Convicted by the International Crimes Tribunal of the torture and murder of freedom fighters and pro-liberation people at several torture camps in the port city of Chittagong, Mir Quasem’s wartime barbarity aimed to implement the blueprint of Jamaat-e-Islami and the Pakistan occupation force.
Over the last four decades, he became one of the most influential leaders of the Jamaat-e-Islami and one of its key financiers by establishing businesses, including newspapers and banks, with the help of his party. His success was aided by the reluctance of successive governments to initiate much-expected war crimes trials.
Quasem, 64, whose brutality as chief of the al-Badr force in Chittagong earned him the nicknames of “Bangali Khan”, “Khan Shaheb” and “Sardar”, was executed at Kashimpur Central Jail (Part 2) last night.
Jail Superintendent Prashanta Kumar Banik confirmed the execution had taken place at 10:30pm. It is the first execution of a war criminal at Kashimpur jail.
Convicted prison inmates Shahjahan, Din Islam, Ripon and Shahin carried out the hanging of the war criminal, Iftekhar confirmed to the Dhaka Tribune yesterday. At 12:32am, the ambulance bearing his remains left Kashimpur Jail and headed towards Manikganj.
Before Quasem, five other war criminals have been found guilty of wartime crimes and hanged – four linked to Jamaat and one to the BNP. Three of the executed Jamaat leaders were top leaders of the al-Badr in Dhaka and Mymensingh during the war.
Jamaat has called an eight-hour-long countrywide shutdown for tomorrow.
Speculation over Quasem’s execution, the Jamaat-e-Islami’s money man, has run rampant since the beginning of the war crimes trials; Mir Quasem had repeatedly tried to hinder the trial, spending large sums of money on lobbyists to undermine the process.
As the end drew near, there were questions over whether or not presidential clemency would be sought. But Kashimpur Jail Superintendent Prashanta on Friday confirmed that the war criminal had decided not to admit to his crimes and plead for his life.
Later, Attorney General Mahbubey Alam said that as he had not sought clemency, there was no bar to executing the verdict.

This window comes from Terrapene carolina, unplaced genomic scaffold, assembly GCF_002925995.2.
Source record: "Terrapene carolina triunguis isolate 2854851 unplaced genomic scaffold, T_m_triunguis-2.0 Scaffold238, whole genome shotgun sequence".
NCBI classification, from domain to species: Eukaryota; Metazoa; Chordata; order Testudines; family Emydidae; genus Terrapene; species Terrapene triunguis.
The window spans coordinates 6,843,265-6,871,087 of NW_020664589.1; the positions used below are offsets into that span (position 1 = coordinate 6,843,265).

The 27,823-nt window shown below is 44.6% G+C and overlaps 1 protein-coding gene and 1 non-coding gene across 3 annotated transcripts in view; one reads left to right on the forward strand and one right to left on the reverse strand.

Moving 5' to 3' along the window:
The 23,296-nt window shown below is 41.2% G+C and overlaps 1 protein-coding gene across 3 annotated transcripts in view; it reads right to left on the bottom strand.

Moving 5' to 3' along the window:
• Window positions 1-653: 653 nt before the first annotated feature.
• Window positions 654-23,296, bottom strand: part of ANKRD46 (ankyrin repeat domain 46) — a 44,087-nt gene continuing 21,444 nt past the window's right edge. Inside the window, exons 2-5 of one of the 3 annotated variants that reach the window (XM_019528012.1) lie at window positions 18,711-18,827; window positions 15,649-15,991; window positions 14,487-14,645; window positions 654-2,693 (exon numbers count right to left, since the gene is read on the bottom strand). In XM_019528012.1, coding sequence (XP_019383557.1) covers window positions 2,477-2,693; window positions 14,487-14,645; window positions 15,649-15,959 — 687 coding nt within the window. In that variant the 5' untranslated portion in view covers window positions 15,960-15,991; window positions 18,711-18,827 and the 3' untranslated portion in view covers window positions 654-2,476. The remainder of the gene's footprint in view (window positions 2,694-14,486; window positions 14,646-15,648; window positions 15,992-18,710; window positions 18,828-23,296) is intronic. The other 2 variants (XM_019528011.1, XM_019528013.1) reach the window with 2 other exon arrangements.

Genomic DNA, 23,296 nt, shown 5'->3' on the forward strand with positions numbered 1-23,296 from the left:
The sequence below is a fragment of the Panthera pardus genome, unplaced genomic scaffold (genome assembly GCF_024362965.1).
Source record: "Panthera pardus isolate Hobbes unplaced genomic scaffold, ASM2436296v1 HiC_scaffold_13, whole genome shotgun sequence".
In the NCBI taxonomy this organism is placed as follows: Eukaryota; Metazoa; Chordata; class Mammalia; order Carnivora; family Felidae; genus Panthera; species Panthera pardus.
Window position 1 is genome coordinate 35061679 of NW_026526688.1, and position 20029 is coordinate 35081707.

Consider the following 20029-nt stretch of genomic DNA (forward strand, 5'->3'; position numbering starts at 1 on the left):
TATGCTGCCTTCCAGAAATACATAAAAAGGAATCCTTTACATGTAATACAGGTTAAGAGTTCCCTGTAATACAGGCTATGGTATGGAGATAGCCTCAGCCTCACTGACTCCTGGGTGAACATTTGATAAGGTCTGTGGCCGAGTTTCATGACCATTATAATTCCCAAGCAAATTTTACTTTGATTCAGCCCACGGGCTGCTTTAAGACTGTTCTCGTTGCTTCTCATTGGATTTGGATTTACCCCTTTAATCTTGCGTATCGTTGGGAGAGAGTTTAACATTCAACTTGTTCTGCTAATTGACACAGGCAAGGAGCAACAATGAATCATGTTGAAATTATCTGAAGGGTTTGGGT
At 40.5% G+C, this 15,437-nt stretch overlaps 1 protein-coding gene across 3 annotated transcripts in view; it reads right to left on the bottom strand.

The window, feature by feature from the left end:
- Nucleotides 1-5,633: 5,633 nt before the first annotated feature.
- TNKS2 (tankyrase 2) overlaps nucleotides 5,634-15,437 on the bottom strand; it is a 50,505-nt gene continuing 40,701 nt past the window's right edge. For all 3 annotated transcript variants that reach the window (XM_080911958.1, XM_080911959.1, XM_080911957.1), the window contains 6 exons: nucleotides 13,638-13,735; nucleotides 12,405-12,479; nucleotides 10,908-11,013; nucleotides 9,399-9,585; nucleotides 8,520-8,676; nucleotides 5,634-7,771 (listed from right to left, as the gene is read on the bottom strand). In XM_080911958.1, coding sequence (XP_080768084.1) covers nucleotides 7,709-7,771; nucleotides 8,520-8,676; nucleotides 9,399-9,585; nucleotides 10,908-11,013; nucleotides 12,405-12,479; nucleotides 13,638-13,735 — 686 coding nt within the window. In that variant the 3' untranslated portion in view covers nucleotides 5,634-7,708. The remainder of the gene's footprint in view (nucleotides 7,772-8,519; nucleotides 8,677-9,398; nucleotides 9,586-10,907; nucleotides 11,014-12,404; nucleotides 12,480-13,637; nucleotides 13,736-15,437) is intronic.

Home Minister Asaduzzaman Khan Kamal yesterday afternoon said the verdict of the International Crimes Tribunal given on November 3, 2014 would be implemented at any time.
The execution order reached the jail around 4pm.
The jail authorities called Quasem’s family around 2pm and asked them to come to the jail for what would be their final meeting. At least 43 members of the family went to the jail around 3:30pm and 38 of them were allowed to meet the death-row convict. They left the jail premises around 6:10pm.
Ambulance carrying war criminal Mir Quasem’s body leaves Kashimpur Jail Photo:Mahmud Hossain Opu
As they left, Quasem’s wife Khandker Ayesha Khatun said the war criminal was not afraid of accepting death. “Not everyone gets the opportunity to get a martyr’s death like this. My husband told me that he considered himself lucky for that.”
Outside the jail, freedom fighters Abul Kalam Azad and Mohammad Akram Hossain expressed their gratitude to the prime minister for executing the verdict.
They demanded the closure of the Jamaat-backed Islami Bank and the cancellation of the citizenship of the war criminal’s children.
Meanwhile, our Manikganj correspondent Matiur Rahman reported that law enforcers and the district administration had completed their preparations for the burial of Quasem in his ancestral village, despite resistance by local freedom fighters and war crimes trial campaigners.
The OC of Harirampur police Nazrul Islam said preparations were taken to bury Quasem in his native village Chala. He said at least 200 law enforcers had been deployed.
Thirty-eight members of his family had arrived at Chala village where the grave site had been dug by around 11:30pm.
Local Awami League leaders and activists protested the burial of Quasem in the village and announced that they would resist it.